Originally, to qualify for membership, one had to be male, either Norwegian or of Norwegian descent, give proof of being morally upright, in good health, capable of supporting a family, at least 20 years old, and no more than 50 years of age.

Today, their extensive insurance program offered to qualifying members provides a firm foundation and economic base from which their numerous programs are carried out, furthering the cultural values of the Norwegian heritage.

The organization Sons of Norway consists of a main office and district offices that gathers all the reports and payments from the different lodges. The lodges are run by a president, finance secretary, secretary, cashier, and the members. All of the lodges have to send in financial reports and member lists every six month. The district secretary then meets with the main office secretary for a yearly meeting where they go through the reports.

There are 47 Sons of Norway lodges found in District 2, located in Washington, Oregon, Idaho and Alaska. The oldest lodge, Leif Erikson Lodge No. 2-001 was organized in Seattle, Washington on 13 May 1903.

Swedish Order of Valhalla

  • SIE 1.3
  • Corporate body
  • 1884-

On 15 December 1884, a group of young Swedish men met at the Svea Hotel and decided to form an organization “for social and benevolent purposes.” Originally, the founders named their order Freja, but later changed it to Valhalla. For the first fifty years the group’s official language was Swedish, until a resolution was made to change the official language to English in 1939. The original initiation ritual, developed by the founders and later refined by brothers Gustave Pahrson and J.C. Lindahl, was based on Norse mythology and excerpts from the Frithiofs Saga. This ritual was later abandoned after WWI in favor of a shorter, more simplified ritual. The Order of Valhalla provided several services for its members, including health care and funds for funerals, which were provided through monthly fees paid by its members. In 1906 the order constructed its own building on South K Street in Tacoma, Washington and named it Valhalla Hall. The facilities of Valhalla Hall contained a tavern and dance hall, which were used for social gatherings, and other halls within the building, which were rented out to tenants. During the order’s early years, there was no interaction between Valhalla and local churches, until the tenth anniversary of the dedication of Valhalla Hall in 1916. During that celebration Rev. C.E. Bloomquist, pastor of the First Swedish Lutheran Church, served as guest speaker. This event opened the door for further cooperation between churches and secular organizations in the Swedish community.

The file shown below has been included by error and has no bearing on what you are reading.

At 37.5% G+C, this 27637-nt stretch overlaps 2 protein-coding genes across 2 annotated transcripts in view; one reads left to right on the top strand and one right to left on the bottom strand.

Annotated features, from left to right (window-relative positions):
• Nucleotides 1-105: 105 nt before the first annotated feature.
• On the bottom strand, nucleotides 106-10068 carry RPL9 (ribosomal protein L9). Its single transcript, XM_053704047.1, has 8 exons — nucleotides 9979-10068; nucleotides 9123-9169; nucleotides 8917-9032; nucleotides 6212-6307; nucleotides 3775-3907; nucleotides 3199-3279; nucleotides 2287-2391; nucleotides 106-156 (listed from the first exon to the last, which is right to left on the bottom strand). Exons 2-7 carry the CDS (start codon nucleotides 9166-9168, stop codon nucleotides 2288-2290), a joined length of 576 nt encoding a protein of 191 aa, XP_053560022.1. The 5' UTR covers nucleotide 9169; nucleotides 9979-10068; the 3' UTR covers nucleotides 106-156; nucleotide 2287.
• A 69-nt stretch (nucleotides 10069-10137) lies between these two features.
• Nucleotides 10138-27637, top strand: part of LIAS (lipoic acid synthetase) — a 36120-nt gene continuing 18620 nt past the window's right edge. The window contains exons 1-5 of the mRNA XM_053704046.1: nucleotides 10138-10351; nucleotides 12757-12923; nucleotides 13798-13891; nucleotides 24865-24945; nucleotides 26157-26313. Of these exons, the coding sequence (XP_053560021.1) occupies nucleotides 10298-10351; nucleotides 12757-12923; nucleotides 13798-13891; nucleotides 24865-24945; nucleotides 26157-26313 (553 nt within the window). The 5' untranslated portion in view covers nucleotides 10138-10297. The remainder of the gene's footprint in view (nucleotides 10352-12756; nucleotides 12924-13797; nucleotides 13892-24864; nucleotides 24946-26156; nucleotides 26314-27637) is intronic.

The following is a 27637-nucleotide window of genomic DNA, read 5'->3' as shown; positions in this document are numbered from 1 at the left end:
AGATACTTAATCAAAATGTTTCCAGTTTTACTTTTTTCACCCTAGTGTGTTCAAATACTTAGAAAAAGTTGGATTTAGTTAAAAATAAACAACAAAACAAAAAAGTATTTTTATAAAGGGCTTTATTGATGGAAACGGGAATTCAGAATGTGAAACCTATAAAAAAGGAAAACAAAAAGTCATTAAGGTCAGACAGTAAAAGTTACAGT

The Order of Valhalla celebrated its 90th anniversary in December of 1974.

Tacoma Tidende Publishing Company

  • Corporate body
  • 1890-1931

The Tacoma Tidende Publishing Company was founded in 1890 by Dirk Blaauw with support from the local Scandinavian business community. The first issue of the Tidende newspaper was published July 4, 1890. Blaauw sought to compete with Seattle's Washington Posten and to expand readership beyond the City of Tacoma. The paper began advertising itself as "The most widely circulating organ of the Scandinavians in the states of Washington and Oregon, in Alaska and in British Columbia" and expanded its news coverage and beyond Washington. In 1897, Dirk Blaauw sold the paper to John Blaauw, who was working as a representative for the paper in Portland, Oregon. He quickly expanded the number of pages, subscribers, and advertisers and piloted unique cooperative programs with other Scandinavian language publications in the Midwest. While the paper had always been known as the Tacoma Tidende, the title page began reflecting this by 1900. Blaauw began directly competing with the Washington Posten by marketing the newspaper and expanding subscribers in Seattle and Ballard. The Tacoma Tidende positioned itself as the more conservative of the Puget Sound Scandinavian newspapers by voicing its support for temperance and other political and social issues. Blaauw left the newspaper in 1911 and Rudolf Blom Anderson, who had previously worked for the Washington Posten, followed as Publisher and Editor. In 1920, John Soley purchased the newspaper and began to refocus the paper on local news within the Scandinavian community. The paper's name was changed to Vestkysten (The West Coast), which had been the title of a short-lived local publication, in 1925. In 1931, Soley sold Vestkysten to The Western Viking.